Smart city projects worth close to Rs 1 lakh crore have come to a halt due to the lockdown, rendering tens of thousands of workers jobless and causing large-scale damage of building materials, which could significantly escalate project costs.
By Nivedita Mukherjee
Smart city projects worth close to Rs 1 lakh crore have come to a halt due to the lockdown, rendering tens of thousands of workers jobless and causing large-scale damage of building materials, which could significantly escalate project costs, according to official sources.
Even before the lockdown, most projects under the government’s flagship Smart City Mission were running behind schedule, with the 2019-20 deadline for completing as many as 5,151 projects worth over Rs 2 lakh crore having been widely missed. The sources cited above said 2023-end now seems to be the earliest date for completing the mission, and any more deferment in easing/lifting the lockdown could further delay projects.
An official said, “We aren’t sure how many contractors and how many labourers will come back (after the lockdown is lifted). Projects related to roads and rain preparedness need to be prioritised now because they have to happen before the monsoon sets in.”
As per the original plan, the Smart City Mission, launched in June 2015, was to transform 100 cities, including 19 state capitals and 44 tourism-oriented cities, over five years – between 2015-16 and 2019-20.
These projects required a total investment of Rs 2,05,018 crore, to be precise. The mission is being operated as a centrally-sponsored scheme, with the Centre contributing Rs 48,000 crore over five years and the states making almost a matching outlay. Of the remaining project costs, Rs 42,000 was to be financed through convergence, that is other schemes of the Centre and state governments like Swatch Bharat which is implemented in these cities, Rs 41,000 leveraged by public-private partnerships, close to Rs 10,000 crore by loans, Rs 2,600 crore from urban local bodies’ own resources and about Rs 16,000 crore by other means, including borrowings from multilateral institutions.
According to sources from the Ministry of Urban Development, only 1,582 projects costing Rs. 26,550 crore, (just 13% of the total projects) have been completed so far. While projects worth Rs 41,000 crore are in tendering or early stages, Rs 96,370 were under implementation, when the lockdown hit them.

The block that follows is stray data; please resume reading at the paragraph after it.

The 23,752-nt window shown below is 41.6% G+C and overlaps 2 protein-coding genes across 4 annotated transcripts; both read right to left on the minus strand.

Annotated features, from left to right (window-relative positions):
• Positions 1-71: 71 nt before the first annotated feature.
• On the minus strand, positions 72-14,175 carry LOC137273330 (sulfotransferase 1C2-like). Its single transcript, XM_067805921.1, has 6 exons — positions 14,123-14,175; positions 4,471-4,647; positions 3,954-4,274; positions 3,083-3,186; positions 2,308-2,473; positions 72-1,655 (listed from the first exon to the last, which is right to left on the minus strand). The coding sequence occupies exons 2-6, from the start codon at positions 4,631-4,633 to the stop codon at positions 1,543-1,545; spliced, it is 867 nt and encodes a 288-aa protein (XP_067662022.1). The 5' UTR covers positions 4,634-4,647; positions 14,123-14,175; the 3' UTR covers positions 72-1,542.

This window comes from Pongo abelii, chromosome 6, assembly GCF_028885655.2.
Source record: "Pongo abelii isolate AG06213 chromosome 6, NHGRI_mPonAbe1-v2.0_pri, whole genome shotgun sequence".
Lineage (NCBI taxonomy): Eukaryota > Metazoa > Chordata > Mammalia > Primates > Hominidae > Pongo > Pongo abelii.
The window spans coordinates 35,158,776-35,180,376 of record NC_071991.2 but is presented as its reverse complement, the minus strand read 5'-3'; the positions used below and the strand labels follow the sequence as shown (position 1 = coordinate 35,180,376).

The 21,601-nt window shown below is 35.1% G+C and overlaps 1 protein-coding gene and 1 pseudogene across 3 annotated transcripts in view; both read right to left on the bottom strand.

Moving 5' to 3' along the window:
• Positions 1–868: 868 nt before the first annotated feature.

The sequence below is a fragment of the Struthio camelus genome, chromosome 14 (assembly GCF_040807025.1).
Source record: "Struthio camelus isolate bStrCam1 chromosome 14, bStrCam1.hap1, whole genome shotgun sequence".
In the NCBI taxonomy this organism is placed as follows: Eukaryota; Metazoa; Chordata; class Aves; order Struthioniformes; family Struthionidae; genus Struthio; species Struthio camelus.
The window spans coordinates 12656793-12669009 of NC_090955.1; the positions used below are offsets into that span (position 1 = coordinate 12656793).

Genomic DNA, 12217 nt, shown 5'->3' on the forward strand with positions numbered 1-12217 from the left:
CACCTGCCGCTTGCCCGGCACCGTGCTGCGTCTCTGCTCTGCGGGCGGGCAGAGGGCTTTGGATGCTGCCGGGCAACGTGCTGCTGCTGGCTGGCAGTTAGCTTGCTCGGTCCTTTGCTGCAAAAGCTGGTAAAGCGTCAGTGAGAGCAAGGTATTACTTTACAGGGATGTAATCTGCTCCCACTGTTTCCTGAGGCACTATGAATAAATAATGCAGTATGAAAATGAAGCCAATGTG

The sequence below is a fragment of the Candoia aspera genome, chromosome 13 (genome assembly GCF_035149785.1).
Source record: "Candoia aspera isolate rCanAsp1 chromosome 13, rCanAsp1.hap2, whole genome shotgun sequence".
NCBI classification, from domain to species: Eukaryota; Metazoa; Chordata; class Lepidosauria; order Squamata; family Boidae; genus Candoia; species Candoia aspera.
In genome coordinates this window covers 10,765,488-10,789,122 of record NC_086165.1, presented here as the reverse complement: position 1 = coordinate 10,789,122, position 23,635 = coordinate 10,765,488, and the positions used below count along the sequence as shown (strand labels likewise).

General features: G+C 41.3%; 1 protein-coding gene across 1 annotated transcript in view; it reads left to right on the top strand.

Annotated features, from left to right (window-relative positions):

As of March 31, 2020, the Centre disbursed Rs 19,552 crore of its total share of Rs 48,000 crore and work orders worth Rs 1,22,835 crore were issued. Among the projects running behind schedule are smart roads where 151 projects worth Rs 2,353 crore have been completed while 296 projects worth over Rs 12,825 crore are under implementation. In the area of smart solar projects, 41 projects with a cost of Rs 216 crore have been completed while 40 others with cost of Rs 708 crore are being implemented.
As for smart wastewater projects, 36 have been completed at a cost of Rs 1,380 crore while 104 with Rs 10,986 crore are being implemented. In the area of public-private partnership, 88 projects worth Rs 3,675 crore have been completed while 102 projects with cost of Rs 12,331 crore are under implementation.
Even before the lockdown, several projects had been plagued by lack of substantial progress. Officials attribute this to varying capacities of different state governments in undertaking the Smart City projects. While Ahmedabad, Agra, Surat, Indore and Kanpur are the top five cities to have executed most of the projects, he projects are running behind schedule in West Bengal, Meghalaya, Andaman & Nicobar Islands, Lakshadweep and Arunachal Pradesh.
According to Kunal Kumar, mission director and joint director, Ministry of Housing and Urban Affairs, as all 100 smart cities were selected in four rounds conducted successively over 3 years from January 2016 to June 2018, they have five years for fulfilling the smart targets from the time of selection. “As all cities complete five years by 2023, all the 5,151 projects would be brought to fruition,” assures Kumar.
Becoming smart cities is a work in progress,” explains Kumar, who has been associated with the mission since 2015. “Cities have to form their special purpose vehicles, sketch the projects in detail and then bid them out. This kind of preparatory work takes 12-18 months. Then there are projects which had not been undertaken in the urban domain before, like Integrated Command and Control Centres (ICCCs), designing of complete streets with walkability and cycle tracks and use of mobile applications for a lot of things.